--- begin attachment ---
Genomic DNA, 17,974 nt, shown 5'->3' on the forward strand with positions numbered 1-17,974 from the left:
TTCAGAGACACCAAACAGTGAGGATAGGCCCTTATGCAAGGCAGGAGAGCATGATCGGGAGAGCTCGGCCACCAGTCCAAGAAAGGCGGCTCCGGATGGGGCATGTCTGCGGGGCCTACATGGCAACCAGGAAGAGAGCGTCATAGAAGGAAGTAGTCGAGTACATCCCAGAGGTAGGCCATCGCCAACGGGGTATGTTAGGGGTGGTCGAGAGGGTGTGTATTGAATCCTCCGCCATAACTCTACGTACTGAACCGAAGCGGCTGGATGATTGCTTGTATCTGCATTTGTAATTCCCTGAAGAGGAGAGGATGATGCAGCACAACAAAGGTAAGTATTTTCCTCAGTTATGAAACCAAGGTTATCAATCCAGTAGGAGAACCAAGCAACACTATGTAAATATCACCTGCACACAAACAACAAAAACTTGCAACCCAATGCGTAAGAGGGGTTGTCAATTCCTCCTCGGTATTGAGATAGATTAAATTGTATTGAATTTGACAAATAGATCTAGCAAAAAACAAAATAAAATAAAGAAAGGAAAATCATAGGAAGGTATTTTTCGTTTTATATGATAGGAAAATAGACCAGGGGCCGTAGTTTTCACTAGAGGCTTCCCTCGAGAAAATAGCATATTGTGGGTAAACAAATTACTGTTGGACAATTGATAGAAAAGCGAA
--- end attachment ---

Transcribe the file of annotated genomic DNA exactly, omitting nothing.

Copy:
Genomic DNA, 17,974 nt, shown 5'->3' on the forward strand with positions numbered 1-17,974 from the left:
TTCAGAGACACCAAACAGTGAGGATAGGCCCTTATGCAAGGCAGGAGAGCATGATCGGGAGAGCTCGGCCACCAGTCCAAGAAAGGCGGCTCCGGATGGGGCATGTCTGCGGGGCCTACATGGCAACCAGGAAGAGAGCGTCATAGAAGGAAGTAGTCGAGTACATCCCAGAGGTAGGCCATCGCCAACGGGGTATGTTAGGGGTGGTCGAGAGGGTGTGTATTGAATCCTCCGCCATAACTCTACGTACTGAACCGAAGCGGCTGGATGATTGCTTGTATCTGCATTTGTAATTCCCTGAAGAGGAGAGGATGATGCAGCACAACAAAGGTAAGTATTTTCCTCAGTTATGAAACCAAGGTTATCAATCCAGTAGGAGAACCAAGCAACACTATGTAAATATCACCTGCACACAAACAACAAAAACTTGCAACCCAATGCGTAAGAGGGGTTGTCAATTCCTCCTCGGTATTGAGATAGATTAAATTGTATTGAATTTGACAAATAGATCTAGCAAAAAACAAAATAAAATAAAGAAAGGAAAATCATAGGAAGGTATTTTTCGTTTTATATGATAGGAAAATAGACCAGGGGCCGTAGTTTTCACTAGAGGCTTCCCTCGAGAAAATAGCATATTGTGGGTAAACAAATTACTGTTGGACAATTGATAGAAAAGCGAA